However, what the data tell us is this: over the most recent four-year period, the mean Merit award across the bargaining unit was 0.565. Since the minimum award is 0.5 units, there was just enough in the overall Merit pool to give everyone at least the minimum award. The mean award for those in the Scholarly Activity Classification was 0.609, for those in the Educational Leadership classification it was 0.554, and for Lecturers it was 0.313. This pattern is consistent across years and Faculties.
It’s clear to us that departmental Merit committees are having a hard time comparing meritorious performance between colleagues with different duties, and the results reflect something that was not intended in the language of the Collective Agreement. In particular, we think the work of Lecturers (primarily undergraduate teaching) is undervalued by the institution and as a result, Lecturers are being assessed partly on the value the university places on their work, rather than on the performance of the work they have been assigned. We have had complaints from Heads and former Heads about the almost impossible task Merit committees have in ranking meritorious performance of colleagues who have such different sets of assigned duties. This is a problem that the bargaining committee is working on. The FA has made a proposal to clarify and strengthen the existing language, a proposal which the University has not accepted, so the committee is currently exploring alternative approaches to dealing with this problem.
3. Merit Unit Value Determination
The way the value of a Merit unit is derived is rather peculiar. It is determined residually based on the size of the CPI pool and how many members will be eligible for CPI in any given year. Not surprisingly, calculated this way, based on an unrelated value (the # of CPI units that need to be paid out in a given year), the value of a single Merit unit tends to rise, and sometime fall, from year to year randomly. That has never made any sense to us. It means that a member getting a Merit award in Year A might see their salary rise by $1800, while another member getting Merit in Year B might see their salary rise by $2100, for no obvious reason other than the way the Agreement currently assigns a numerical value to a Merit unit. We proposed in the previous round therefore that the Merit-unit value be set at some specific value in a “base year” (say, $2,100 in 2023) and rise with the general wage increase thereafter. This would mean that the value of a Merit award would be predictable and fair. There are no cost implications, and our proposal would improve equity between member cohorts. The University did not, for some reason, accept this very sensible proposal in the previous round. We have made the proposal once again in this round.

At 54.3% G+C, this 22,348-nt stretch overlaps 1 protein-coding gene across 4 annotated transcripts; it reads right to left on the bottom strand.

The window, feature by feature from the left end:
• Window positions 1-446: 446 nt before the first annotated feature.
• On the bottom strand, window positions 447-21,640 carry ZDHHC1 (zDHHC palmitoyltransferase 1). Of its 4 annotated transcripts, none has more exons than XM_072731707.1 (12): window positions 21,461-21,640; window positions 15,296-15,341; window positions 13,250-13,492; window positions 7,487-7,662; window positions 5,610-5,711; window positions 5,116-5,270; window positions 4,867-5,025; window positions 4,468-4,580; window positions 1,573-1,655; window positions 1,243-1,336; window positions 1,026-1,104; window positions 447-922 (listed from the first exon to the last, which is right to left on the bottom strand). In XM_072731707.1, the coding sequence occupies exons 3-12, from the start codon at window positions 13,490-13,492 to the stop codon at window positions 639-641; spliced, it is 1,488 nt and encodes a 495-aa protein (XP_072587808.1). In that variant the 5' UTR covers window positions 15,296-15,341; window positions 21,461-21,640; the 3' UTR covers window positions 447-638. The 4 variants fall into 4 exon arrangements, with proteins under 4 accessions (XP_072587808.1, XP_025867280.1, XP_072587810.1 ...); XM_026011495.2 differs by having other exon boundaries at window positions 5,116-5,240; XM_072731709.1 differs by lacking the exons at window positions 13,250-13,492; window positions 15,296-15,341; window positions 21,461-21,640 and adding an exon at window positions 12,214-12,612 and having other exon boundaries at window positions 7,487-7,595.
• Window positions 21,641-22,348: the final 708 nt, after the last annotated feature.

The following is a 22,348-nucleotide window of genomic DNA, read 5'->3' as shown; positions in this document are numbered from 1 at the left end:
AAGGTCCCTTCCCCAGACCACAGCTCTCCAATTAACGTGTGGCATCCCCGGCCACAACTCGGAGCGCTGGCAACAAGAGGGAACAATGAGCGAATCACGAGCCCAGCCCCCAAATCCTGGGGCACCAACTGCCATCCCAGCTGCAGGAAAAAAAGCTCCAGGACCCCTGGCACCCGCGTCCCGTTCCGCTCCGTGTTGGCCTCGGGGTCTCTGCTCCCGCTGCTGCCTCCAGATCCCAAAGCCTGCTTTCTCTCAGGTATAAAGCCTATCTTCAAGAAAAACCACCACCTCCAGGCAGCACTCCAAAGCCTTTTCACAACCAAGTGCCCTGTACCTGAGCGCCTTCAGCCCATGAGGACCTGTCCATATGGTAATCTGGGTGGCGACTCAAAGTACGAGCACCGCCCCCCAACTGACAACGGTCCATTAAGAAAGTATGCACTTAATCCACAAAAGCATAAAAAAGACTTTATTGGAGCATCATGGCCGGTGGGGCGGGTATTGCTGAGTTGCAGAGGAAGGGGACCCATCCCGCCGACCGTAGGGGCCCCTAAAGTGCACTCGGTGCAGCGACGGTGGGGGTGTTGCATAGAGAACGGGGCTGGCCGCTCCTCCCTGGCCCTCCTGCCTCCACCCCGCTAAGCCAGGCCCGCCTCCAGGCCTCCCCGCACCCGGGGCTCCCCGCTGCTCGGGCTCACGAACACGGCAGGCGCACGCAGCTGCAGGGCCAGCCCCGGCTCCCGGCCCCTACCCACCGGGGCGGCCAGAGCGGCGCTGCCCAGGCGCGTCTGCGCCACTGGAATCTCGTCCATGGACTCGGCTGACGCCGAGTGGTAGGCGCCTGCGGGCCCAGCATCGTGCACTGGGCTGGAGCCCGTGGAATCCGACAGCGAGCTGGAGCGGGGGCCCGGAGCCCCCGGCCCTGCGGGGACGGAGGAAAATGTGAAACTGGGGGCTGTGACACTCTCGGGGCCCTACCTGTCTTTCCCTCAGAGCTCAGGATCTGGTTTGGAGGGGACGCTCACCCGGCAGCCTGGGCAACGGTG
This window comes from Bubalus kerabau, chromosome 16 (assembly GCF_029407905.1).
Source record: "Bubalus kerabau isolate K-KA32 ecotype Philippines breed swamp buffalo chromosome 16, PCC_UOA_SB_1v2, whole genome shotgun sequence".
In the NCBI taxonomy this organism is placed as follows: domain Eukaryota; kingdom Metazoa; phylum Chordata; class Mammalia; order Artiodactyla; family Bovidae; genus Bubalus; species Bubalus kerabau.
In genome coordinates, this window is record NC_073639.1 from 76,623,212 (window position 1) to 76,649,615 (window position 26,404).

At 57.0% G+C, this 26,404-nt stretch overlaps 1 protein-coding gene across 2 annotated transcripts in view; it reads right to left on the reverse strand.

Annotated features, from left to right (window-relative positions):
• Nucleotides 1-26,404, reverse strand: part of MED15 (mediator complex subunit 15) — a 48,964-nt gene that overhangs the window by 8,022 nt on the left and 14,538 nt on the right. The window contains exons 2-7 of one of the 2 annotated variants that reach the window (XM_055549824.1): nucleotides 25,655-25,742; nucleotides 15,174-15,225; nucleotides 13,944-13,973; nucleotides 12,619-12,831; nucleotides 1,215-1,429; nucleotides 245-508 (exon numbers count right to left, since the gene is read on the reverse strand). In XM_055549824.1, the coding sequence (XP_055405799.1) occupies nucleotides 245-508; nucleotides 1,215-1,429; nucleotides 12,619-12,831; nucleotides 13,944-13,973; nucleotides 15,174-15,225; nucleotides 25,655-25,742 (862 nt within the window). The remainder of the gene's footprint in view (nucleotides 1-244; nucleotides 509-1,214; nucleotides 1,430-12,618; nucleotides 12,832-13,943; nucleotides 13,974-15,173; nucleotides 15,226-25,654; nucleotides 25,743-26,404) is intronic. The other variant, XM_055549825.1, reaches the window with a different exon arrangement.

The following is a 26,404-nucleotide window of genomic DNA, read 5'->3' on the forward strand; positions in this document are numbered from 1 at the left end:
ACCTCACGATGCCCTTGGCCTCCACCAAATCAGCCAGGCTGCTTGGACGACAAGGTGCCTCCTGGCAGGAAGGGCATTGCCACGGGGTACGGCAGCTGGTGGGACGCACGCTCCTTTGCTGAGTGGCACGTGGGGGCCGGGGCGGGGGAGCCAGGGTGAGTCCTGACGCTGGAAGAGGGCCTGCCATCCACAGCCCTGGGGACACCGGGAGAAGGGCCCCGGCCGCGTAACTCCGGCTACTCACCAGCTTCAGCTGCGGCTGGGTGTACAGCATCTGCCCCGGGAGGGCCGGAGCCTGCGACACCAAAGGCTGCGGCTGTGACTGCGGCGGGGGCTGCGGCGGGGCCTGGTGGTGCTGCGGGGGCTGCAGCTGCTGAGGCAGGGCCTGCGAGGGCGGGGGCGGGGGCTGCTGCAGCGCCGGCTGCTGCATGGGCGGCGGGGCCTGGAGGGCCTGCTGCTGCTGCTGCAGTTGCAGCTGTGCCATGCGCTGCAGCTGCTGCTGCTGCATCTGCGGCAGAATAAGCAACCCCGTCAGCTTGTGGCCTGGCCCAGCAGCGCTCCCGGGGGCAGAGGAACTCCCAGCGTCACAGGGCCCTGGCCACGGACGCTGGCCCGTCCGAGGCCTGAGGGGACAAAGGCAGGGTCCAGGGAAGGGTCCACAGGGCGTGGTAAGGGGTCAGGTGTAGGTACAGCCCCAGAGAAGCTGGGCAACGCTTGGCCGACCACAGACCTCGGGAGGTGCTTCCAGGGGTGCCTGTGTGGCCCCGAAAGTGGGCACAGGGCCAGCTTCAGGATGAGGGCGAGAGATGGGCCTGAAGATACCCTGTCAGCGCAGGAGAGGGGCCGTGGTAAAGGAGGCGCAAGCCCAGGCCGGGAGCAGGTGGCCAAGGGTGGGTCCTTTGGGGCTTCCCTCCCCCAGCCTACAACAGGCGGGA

4. PSA and Merit Transparency
Currently, the Agreement specifies that a list of members who are awarded Merit and/or PSA , but not the amount awarded, be distributed to all members of the same unit (normally a department). The Association is proposing to make the Merit and PSA process even more transparent by having the lists indicate the number of Merit units awarded and the size of the PSA awards.
5. PSA maximum size